It turns out that there’s a market for grace in American politics. Within minutes, clips of the apology and Crenshaw’s tribute to Davidson’s dad rocketed across Twitter. As of this morning, the YouTube clip of the moment — not even 48 hours old — already had more than 5 million views. And it seems as if this is no act. This act of grace was an expression of who Crenshaw is…

There are those who argued before the election that, to punish the GOP for Trump, even conservatives should vote against Crenshaw. Vote against a good man for the sake of beating a bad man not on the ballot. That would ‘send a message,’ they said.

But it turns out that one of the messages we needed to hear came from Crenshaw himself… that grace isn’t weakness and that reconciliation can sometimes be more compelling than division…

[Crenshaw’s] future is not yet known. But when faced with a clear political temptation — to indulge in a period of partisan pugilism — he chose a different path. He (and Davidson) gave Americans a moment they needed. It turns out it was also a moment they wanted.”

Thanks to Dan Crenshaw, Pete Davidson, and SNL. There is a market for grace.

Did I mention there are few things more beautiful than an apology, forgiveness, and reconciliation?

Respectfully…

AR

what kind of person am I?

A young brother and sister were squabbling somewhat. Their father notices, asking what’s going on.

With adrenaline fully flowing, the kids share, “We don’t agree! We don’t get it, Dad. Who should we look up to? Who should be our friend?”

Their father, with a softened grin, recognizing the opportunity, then directs his kids to sit with him for a moment… and graciously, candidly, responds…

“Kids, there are three kinds of people in this world. Allow me to teach you — first, the one who is easiest, the one you should seek out, get to know, and spend tons of time with.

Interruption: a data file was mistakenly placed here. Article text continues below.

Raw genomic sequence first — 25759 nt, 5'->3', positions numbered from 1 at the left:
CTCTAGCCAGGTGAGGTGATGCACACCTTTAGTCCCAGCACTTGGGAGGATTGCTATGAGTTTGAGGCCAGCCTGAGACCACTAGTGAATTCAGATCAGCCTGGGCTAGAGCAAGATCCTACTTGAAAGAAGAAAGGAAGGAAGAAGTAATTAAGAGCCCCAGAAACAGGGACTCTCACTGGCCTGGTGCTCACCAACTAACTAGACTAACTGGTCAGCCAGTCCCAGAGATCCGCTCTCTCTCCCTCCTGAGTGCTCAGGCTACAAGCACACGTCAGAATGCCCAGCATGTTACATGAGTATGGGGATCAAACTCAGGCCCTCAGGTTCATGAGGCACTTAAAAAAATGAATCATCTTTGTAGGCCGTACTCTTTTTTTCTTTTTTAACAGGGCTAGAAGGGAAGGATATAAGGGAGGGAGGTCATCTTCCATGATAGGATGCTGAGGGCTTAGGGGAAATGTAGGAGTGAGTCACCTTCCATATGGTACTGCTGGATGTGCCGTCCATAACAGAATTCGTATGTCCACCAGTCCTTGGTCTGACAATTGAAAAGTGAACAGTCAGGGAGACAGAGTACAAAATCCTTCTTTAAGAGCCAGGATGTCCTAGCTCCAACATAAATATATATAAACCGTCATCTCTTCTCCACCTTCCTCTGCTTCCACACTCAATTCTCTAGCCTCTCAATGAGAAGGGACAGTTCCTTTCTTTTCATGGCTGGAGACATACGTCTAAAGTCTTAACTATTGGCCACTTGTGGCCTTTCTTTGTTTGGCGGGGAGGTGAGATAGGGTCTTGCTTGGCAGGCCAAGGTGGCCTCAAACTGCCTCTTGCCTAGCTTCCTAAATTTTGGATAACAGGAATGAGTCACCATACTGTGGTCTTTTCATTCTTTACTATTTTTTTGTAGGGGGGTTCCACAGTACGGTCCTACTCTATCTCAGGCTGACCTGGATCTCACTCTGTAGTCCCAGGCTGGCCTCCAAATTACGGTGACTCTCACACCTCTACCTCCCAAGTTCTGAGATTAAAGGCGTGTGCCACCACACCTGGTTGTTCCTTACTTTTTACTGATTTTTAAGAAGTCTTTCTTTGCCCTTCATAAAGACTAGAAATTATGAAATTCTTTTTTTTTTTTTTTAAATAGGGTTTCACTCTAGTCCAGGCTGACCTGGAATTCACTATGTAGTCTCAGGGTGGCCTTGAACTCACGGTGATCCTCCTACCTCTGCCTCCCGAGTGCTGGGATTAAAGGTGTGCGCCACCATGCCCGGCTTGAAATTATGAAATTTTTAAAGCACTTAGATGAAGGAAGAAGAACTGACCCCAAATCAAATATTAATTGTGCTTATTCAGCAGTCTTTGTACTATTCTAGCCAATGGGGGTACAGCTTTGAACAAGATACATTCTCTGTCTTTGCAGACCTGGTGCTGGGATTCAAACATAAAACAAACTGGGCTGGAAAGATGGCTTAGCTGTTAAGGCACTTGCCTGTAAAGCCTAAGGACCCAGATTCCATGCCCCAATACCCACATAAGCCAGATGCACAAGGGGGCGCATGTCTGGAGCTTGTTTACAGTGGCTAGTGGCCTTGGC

First is the person who is wise.

The wise person desires truth. They may not always be happy-happy, but within them is this sense of inner joy that is never distrait or derailed. They have peace — even when life around them is crumbling or chaotic. They are not moved; they are not shaken. 

What should we do with a wise person?

Lean in, kids. Spend more time with them. Even in disagreement, you can know and trust a wise person; you can trust their character. They are not perfect — but they know that; hence, when/if they discern they’ve made a mistake or been wrong, they will clarify, apologize, even ask for forgiveness, if necessary. You can trust in who they are.

The second example is a little harder. The second person is the one who is foolish.

The foolish person denies truth. They want to live in the bubble that their experience actually serves as the truth — and nothing but the truth… as if it also serves as everyone else’s reality. While we may love these persons dearly, you know who they are when you think about how they would react if you would share constructive feedback with them. The foolish person struggles with feedback — often even despising it. The foolish one typically speaks first and listens last. They may lash out at you.

So what should we do with a foolish person?

Learn to set healthy boundaries. Consider limiting your advice, limiting your vulnerability with them, and limiting your exposure.

But as your father, I’d also encourage you to pray for them; don’t get puffed up — as kids, you and I know well, that we have often been foolish, too.

The third kind of person is the hardest to wrestle with. Sadly, the third person is one who is wicked. 

The wicked person destroys truth. They don’t care what’s true and what’s not; in fact, they tend to weaponize whatever they can to work against what’s true. The end may justify the means for them; they may intentionally dishonor another, if that person competes with their purpose.

Kids, hear me. This one’s really hard. Yes, we are each called to love one another, and that means loving another well. But be careful with the wicked; they are really out there. Figuring out how to love them well is tricky.”

Kids, listening intently, in unison and immediate response: “But Dad, what do we do with them?”